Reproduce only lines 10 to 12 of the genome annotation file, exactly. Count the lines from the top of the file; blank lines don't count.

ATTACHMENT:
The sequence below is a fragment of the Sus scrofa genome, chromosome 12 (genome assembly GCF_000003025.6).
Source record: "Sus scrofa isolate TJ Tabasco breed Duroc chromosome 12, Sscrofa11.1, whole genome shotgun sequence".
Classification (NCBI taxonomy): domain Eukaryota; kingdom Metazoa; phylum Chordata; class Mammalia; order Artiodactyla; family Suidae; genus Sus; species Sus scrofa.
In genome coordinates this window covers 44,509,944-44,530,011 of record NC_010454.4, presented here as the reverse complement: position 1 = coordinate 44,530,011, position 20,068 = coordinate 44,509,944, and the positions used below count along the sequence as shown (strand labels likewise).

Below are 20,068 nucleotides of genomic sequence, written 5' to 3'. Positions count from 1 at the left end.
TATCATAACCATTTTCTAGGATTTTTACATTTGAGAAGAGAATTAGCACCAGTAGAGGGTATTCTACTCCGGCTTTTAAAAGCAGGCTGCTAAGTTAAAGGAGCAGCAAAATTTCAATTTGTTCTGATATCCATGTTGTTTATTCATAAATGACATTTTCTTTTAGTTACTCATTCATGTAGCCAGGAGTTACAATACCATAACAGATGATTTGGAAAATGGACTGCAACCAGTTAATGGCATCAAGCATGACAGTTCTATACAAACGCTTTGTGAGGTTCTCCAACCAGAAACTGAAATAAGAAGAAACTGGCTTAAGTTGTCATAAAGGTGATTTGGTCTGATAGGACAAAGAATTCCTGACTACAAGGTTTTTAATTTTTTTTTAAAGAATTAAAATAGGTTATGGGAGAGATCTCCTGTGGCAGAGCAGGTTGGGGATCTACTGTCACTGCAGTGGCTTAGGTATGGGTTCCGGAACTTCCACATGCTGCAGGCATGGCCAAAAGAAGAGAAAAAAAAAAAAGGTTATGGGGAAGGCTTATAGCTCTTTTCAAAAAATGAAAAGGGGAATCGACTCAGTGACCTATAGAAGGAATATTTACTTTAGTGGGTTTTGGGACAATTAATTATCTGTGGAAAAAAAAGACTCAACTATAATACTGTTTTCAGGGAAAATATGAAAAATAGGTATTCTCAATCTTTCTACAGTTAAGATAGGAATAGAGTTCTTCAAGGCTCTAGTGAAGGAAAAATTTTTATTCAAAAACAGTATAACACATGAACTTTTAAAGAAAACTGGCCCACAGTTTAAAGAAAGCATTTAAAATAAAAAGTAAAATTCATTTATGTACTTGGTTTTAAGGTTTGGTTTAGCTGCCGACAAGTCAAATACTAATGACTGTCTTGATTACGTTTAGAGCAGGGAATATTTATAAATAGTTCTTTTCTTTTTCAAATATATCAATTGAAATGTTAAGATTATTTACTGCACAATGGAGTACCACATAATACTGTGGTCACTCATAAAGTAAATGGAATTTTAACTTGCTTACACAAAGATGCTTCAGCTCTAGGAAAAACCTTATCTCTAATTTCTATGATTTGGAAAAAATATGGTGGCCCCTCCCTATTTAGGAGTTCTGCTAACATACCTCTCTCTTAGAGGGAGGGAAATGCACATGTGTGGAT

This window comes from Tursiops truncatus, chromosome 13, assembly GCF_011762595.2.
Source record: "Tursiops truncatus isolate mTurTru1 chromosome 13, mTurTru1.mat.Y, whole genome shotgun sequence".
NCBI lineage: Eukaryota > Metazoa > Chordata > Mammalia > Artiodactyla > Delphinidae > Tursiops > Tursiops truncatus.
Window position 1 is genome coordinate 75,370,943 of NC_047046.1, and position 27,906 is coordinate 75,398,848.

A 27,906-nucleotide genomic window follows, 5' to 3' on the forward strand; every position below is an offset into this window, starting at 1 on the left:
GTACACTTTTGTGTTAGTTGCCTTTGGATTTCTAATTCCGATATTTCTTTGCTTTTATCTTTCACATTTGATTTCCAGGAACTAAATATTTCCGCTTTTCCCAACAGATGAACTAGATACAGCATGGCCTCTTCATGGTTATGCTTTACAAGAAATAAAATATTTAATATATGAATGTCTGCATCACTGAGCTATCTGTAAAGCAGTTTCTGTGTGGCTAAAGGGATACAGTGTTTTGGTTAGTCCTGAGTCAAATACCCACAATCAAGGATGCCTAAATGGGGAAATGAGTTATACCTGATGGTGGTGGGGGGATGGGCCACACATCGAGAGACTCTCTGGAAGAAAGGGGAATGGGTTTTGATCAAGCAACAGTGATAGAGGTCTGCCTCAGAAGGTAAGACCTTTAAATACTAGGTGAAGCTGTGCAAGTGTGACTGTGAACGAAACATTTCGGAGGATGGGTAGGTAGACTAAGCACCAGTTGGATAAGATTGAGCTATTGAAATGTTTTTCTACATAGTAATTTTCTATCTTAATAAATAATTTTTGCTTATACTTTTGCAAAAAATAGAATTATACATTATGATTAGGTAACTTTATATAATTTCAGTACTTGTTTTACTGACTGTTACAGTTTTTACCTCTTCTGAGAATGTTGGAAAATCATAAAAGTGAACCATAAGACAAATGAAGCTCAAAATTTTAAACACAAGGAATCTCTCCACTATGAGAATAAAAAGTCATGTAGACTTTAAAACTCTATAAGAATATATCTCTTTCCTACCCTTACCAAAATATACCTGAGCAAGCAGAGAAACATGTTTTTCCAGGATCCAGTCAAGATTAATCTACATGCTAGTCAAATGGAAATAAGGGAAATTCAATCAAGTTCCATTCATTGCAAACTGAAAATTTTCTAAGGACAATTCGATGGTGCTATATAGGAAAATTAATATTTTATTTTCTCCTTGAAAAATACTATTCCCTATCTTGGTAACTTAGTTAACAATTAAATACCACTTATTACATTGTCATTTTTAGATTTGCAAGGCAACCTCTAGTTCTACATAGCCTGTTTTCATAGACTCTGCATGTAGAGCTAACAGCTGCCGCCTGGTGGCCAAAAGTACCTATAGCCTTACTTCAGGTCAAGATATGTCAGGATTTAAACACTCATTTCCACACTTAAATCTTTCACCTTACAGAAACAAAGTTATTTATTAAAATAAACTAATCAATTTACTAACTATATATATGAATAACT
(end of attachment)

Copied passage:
Window position 1 is genome coordinate 75,370,943 of NC_047046.1, and position 27,906 is coordinate 75,398,848.

A 27,906-nucleotide genomic window follows, 5' to 3' on the forward strand; every position below is an offset into this window, starting at 1 on the left:
GTACACTTTTGTGTTAGTTGCCTTTGGATTTCTAATTCCGATATTTCTTTGCTTTTATCTTTCACATTTGATTTCCAGGAACTAAATATTTCCGCTTTTCCCAACAGATGAACTAGATACAGCATGGCCTCTTCATGGTTATGCTTTACAAGAAATAAAATATTTAATATATGAATGTCTGCATCACTGAGCTATCTGTAAAGCAGTTTCTGTGTGGCTAAAGGGATACAGTGTTTTGGTTAGTCCTGAGTCAAATACCCACAATCAAGGATGCCTAAATGGGGAAATGAGTTATACCTGATGGTGGTGGGGGGATGGGCCACACATCGAGAGACTCTCTGGAAGAAAGGGGAATGGGTTTTGATCAAGCAACAGTGATAGAGGTCTGCCTCAGAAGGTAAGACCTTTAAATACTAGGTGAAGCTGTGCAAGTGTGACTGTGAACGAAACATTTCGGAGGATGGGTAGGTAGACTAAGCACCAGTTGGATAAGATTGAGCTATTGAAATGTTTTTCTACATAGTAATTTTCTATCTTAATAAATAATTTTTGCTTATACTTTTGCAAAAAATAGAATTATACATTATGATTAGGTAACTTTATATAATTTCAGTACTTGTTTTACTGACTGTTACAGTTTTTACCTCTTCTGAGAATGTTGGAAAATCATAAAAGTGAACCATAAGACAAATGAAGCTCAAAATTTTAAACACAAGGAATCTCTCCACTATGAGAATAAAAAGTCATGTAGACTTTAAAACTCTATAAGAATATATCTCTTTCCTACCCTTACCAAAATATACCTGAGCAAGCAGAGAAACATGTTTTTCCAGGATCCAGTCAAGATTAATCTACATGCTAGTCAAATGGAAATAAGGGAAATTCAATCAAGTTCCATTCATTGCAAACTGAAAATTTTCTAAGGACAATTCGATGGTGCTATATAGGAAAATTAATATTTTATTTTCTCCTTGAAAAATACTATTCCCTATCTTGGTAACTTAGTTAACAATTAAATACCACTTATTACATTGTCATTTTTAGATTTGCAAGGCAACCTCTAGTTCTACATAGCCTGTTTTCATAGACTCTGCATGTAGAGCTAACAGCTGCCGCCTGGTGGCCAAAAGTACCTATAGCCTTACTTCAGGTCAAGATATGTCAGGATTTAAACACTCATTTCCACACTTAAATCTTTCACCTTACAGAAACAAAGTTATTTATTAAAATAAACTAATCAATTTACTAACTATATATATGAATAACT